Deependra Chaulagain just sent the English translation: “We recently have a new government and a new finance minister is taking charge of the Finance Ministry. This time also we have finance minister without academic background on Economics andthis is not first time. Whenever we have new finance minister people often comment on his academic background and try to make the argument against the minister – which i think very general. So, i tried to write the face book status saying to the Finance Minister, ‘Economics is not only about graphs and data, generally people with an academic background on economics are trying to make economics very difficult to understand. But on the other side for me economics is all about day to day life.’ So, I told our finance minister and his so called advisers to read two books
1. The Adventures of Jonathan Gullible, by Ken Schoolland 2. Economics in One Lesson, by Henry Hazlitt”
From Dutta Shreeti about the Nepali edition of The Adventures of Jonathan Gullible: “Hello Ken, I am Shreeti from Biratnagar, Nepal. I have written to say that I have just completed reading The Adventure of Jonathan Gullible – the free market odyssey. I loved that book so much. I am an economics student. Economics was never easy for me. Graphs and lectures always confused me. But your book helped me to understand economics well and question myself. Thanks a lot for such a brilliant book.”
Rodrigo Constantino gives commentary on youtube about the Portuguese edition of Jonathan Gullible: https://www.youtube.com/watch?v=jIZbewKHzPk&feature=youtu.be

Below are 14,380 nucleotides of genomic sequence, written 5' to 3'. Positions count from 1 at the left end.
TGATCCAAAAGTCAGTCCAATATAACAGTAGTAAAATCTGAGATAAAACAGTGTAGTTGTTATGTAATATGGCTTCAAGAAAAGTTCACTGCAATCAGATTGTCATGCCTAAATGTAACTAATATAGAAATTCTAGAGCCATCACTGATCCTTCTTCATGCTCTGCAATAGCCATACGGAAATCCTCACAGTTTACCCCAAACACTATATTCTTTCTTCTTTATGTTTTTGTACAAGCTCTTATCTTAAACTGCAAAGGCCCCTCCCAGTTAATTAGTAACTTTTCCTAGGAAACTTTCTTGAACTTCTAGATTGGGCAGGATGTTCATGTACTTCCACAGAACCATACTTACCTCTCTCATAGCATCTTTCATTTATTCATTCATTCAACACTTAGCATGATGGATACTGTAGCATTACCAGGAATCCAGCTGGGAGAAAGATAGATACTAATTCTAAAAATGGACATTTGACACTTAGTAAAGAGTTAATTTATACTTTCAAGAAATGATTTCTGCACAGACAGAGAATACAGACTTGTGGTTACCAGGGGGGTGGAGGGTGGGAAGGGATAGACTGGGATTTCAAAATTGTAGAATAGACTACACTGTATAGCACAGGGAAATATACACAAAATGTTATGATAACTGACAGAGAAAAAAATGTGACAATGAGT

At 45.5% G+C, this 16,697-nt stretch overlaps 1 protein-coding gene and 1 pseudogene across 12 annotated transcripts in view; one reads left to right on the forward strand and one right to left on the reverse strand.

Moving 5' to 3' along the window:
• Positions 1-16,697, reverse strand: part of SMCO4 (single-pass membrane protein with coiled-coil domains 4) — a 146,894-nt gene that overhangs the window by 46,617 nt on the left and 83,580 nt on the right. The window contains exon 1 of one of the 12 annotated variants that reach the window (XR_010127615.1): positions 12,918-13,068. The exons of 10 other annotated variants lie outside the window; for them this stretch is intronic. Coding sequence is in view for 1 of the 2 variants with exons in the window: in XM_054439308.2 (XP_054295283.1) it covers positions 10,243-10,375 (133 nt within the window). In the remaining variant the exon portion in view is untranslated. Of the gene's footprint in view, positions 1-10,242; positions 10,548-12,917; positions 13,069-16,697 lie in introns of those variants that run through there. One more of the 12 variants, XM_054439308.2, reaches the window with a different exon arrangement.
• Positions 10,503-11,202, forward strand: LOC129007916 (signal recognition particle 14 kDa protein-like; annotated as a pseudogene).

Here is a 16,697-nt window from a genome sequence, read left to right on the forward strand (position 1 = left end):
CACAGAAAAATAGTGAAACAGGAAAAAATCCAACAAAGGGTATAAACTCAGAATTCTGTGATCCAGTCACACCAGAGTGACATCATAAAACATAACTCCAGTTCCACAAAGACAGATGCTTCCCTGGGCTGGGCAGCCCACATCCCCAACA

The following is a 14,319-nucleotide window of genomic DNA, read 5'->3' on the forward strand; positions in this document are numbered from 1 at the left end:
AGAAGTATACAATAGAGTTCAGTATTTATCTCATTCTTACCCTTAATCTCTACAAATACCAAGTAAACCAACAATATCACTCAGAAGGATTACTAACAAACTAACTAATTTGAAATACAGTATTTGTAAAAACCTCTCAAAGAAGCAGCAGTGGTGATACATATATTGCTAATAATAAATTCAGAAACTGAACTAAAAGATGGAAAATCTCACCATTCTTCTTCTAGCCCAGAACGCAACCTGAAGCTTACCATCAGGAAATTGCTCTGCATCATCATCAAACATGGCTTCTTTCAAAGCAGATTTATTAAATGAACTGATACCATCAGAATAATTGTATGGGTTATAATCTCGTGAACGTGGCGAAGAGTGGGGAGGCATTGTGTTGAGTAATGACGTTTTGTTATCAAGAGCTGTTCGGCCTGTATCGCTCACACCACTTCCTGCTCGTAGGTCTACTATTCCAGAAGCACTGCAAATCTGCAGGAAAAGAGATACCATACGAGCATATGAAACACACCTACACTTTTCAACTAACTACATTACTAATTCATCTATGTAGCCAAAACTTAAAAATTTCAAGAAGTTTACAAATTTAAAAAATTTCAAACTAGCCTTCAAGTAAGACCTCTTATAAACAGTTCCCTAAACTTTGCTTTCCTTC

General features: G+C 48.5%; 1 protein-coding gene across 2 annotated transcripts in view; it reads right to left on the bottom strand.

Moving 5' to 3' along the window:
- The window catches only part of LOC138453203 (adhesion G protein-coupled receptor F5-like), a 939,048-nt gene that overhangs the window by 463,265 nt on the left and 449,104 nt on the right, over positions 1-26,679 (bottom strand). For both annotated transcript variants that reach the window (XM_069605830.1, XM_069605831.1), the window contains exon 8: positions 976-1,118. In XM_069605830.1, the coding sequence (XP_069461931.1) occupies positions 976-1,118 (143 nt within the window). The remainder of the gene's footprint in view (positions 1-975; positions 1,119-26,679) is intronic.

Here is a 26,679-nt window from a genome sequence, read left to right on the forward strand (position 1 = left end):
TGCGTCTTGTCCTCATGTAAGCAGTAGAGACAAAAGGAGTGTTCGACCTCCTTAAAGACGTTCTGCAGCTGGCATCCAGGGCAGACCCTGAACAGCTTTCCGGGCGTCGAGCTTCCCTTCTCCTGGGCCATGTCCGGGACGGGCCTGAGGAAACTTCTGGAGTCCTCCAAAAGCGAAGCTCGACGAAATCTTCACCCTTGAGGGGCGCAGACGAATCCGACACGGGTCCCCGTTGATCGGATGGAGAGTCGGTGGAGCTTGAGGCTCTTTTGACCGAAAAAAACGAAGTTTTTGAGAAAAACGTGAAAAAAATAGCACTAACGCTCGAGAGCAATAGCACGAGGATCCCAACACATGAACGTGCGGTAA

A letter from Kiran Dave in India states: “Dear Ken, I met you at the Asia Liberty Forum in Mumbai this year with Kumar and Aparna from Free A Billion. Being a huge fan of ‘The Adventures of Jonathan Gullible’ meeting you was the highlight of this year for me. I think one of the most effective ways of spreading the message of liberty to the people is through Jonathan Gullible. The simple and insightful narrative of the book makes it a great medium
to open up conversations. I made a suggestion to my team that we should initiate a play and video series on Jonathan Gullible, suited to Indian context, as one of the first steps in our pursuit of economic freedom and liberty in India. We are all very keen on the idea and want to kick start the project soon. I wanted to know what sort of permissions do we need to adapt a play on the book. Also, I reckon that several plays and videos on the same have already been made. If you could help us with some of the existing scripts it’ll help us with ideas, such as of how to include the most important messages in the play. Hoping to hear from you soon. Keep Inspiring! I’m sending photos from the workshop on liberty in our office, led by Andrew Humphries. We brainstormed and discussed how we can use Jonathan Gullible to spread the message in India. It was a great exercise and helped us answer many questions. Regards, Kiran Dave”
In Japan, Masahiro Takano is adapting the Japanese translation of the book to an app for Android. Takano-san is currently offering an English version of the book for free download.
Inessa Shahnazrova wrote: “I have uploaded the PDF version to a shared resource link for the Armenian Translation of Jonathan Gullible (below). I have managed to finalise the CDs, you can see photos attached. Once again many thanks for the wonderful book and opportunity to be part of this project. I know this is not actually the final stage we were hoping to achieve but I hope people will be inspired to publish it after reading the book in their native language.” Many thanks also to Artem Sarian for supporting this translation project. CD’s are available from Inessa or download a free PDF at: https://www.dropbox.com/s/xjc7st7iz54e81r/Jonathan_Gullible.pdf?dl=0